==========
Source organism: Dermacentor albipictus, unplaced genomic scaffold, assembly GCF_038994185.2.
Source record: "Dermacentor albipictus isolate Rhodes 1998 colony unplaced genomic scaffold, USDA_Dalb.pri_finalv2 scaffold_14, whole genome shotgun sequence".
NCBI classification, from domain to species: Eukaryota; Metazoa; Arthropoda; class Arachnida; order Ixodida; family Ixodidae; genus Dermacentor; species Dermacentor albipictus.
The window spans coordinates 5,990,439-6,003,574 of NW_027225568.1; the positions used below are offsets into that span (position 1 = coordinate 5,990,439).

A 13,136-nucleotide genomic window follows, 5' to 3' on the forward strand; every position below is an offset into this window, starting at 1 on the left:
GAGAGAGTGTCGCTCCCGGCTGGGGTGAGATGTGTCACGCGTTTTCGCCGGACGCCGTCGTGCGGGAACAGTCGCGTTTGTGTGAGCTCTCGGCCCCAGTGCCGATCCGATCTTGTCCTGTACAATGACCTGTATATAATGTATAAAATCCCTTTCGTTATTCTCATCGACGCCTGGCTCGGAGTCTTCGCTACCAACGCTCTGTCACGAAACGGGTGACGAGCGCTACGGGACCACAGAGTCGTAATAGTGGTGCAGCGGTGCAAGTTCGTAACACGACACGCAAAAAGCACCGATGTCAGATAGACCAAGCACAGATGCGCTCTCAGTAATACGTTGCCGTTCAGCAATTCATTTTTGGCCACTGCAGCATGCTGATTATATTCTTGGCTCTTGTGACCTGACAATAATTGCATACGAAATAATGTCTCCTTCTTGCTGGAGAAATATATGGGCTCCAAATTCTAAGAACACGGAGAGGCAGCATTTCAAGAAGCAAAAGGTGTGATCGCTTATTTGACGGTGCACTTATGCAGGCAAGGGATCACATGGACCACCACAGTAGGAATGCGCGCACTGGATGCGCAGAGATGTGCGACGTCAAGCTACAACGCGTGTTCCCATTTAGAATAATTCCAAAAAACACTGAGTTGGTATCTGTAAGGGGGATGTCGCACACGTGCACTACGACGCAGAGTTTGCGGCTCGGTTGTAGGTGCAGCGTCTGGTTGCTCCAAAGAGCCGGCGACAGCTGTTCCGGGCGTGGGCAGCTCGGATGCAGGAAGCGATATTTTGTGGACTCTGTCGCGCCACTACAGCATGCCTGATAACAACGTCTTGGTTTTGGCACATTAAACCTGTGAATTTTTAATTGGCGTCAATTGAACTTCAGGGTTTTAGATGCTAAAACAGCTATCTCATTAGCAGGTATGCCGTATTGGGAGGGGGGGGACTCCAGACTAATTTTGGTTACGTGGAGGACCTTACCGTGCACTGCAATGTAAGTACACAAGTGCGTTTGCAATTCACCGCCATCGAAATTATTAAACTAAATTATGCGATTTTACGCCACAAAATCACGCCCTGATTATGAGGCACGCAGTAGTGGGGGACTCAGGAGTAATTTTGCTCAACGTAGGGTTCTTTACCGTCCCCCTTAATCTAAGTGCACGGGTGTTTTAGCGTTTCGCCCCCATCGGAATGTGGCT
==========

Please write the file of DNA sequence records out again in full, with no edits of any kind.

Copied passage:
Source organism: Dermacentor albipictus, unplaced genomic scaffold, assembly GCF_038994185.2.
Source record: "Dermacentor albipictus isolate Rhodes 1998 colony unplaced genomic scaffold, USDA_Dalb.pri_finalv2 scaffold_14, whole genome shotgun sequence".
NCBI classification, from domain to species: Eukaryota; Metazoa; Arthropoda; class Arachnida; order Ixodida; family Ixodidae; genus Dermacentor; species Dermacentor albipictus.
The window spans coordinates 5,990,439-6,003,574 of NW_027225568.1; the positions used below are offsets into that span (position 1 = coordinate 5,990,439).

A 13,136-nucleotide genomic window follows, 5' to 3' on the forward strand; every position below is an offset into this window, starting at 1 on the left:
GAGAGAGTGTCGCTCCCGGCTGGGGTGAGATGTGTCACGCGTTTTCGCCGGACGCCGTCGTGCGGGAACAGTCGCGTTTGTGTGAGCTCTCGGCCCCAGTGCCGATCCGATCTTGTCCTGTACAATGACCTGTATATAATGTATAAAATCCCTTTCGTTATTCTCATCGACGCCTGGCTCGGAGTCTTCGCTACCAACGCTCTGTCACGAAACGGGTGACGAGCGCTACGGGACCACAGAGTCGTAATAGTGGTGCAGCGGTGCAAGTTCGTAACACGACACGCAAAAAGCACCGATGTCAGATAGACCAAGCACAGATGCGCTCTCAGTAATACGTTGCCGTTCAGCAATTCATTTTTGGCCACTGCAGCATGCTGATTATATTCTTGGCTCTTGTGACCTGACAATAATTGCATACGAAATAATGTCTCCTTCTTGCTGGAGAAATATATGGGCTCCAAATTCTAAGAACACGGAGAGGCAGCATTTCAAGAAGCAAAAGGTGTGATCGCTTATTTGACGGTGCACTTATGCAGGCAAGGGATCACATGGACCACCACAGTAGGAATGCGCGCACTGGATGCGCAGAGATGTGCGACGTCAAGCTACAACGCGTGTTCCCATTTAGAATAATTCCAAAAAACACTGAGTTGGTATCTGTAAGGGGGATGTCGCACACGTGCACTACGACGCAGAGTTTGCGGCTCGGTTGTAGGTGCAGCGTCTGGTTGCTCCAAAGAGCCGGCGACAGCTGTTCCGGGCGTGGGCAGCTCGGATGCAGGAAGCGATATTTTGTGGACTCTGTCGCGCCACTACAGCATGCCTGATAACAACGTCTTGGTTTTGGCACATTAAACCTGTGAATTTTTAATTGGCGTCAATTGAACTTCAGGGTTTTAGATGCTAAAACAGCTATCTCATTAGCAGGTATGCCGTATTGGGAGGGGGGGGACTCCAGACTAATTTTGGTTACGTGGAGGACCTTACCGTGCACTGCAATGTAAGTACACAAGTGCGTTTGCAATTCACCGCCATCGAAATTATTAAACTAAATTATGCGATTTTACGCCACAAAATCACGCCCTGATTATGAGGCACGCAGTAGTGGGGGACTCAGGAGTAATTTTGCTCAACGTAGGGTTCTTTACCGTCCCCCTTAATCTAAGTGCACGGGTGTTTTAGCGTTTCGCCCCCATCGGAATGTGGCT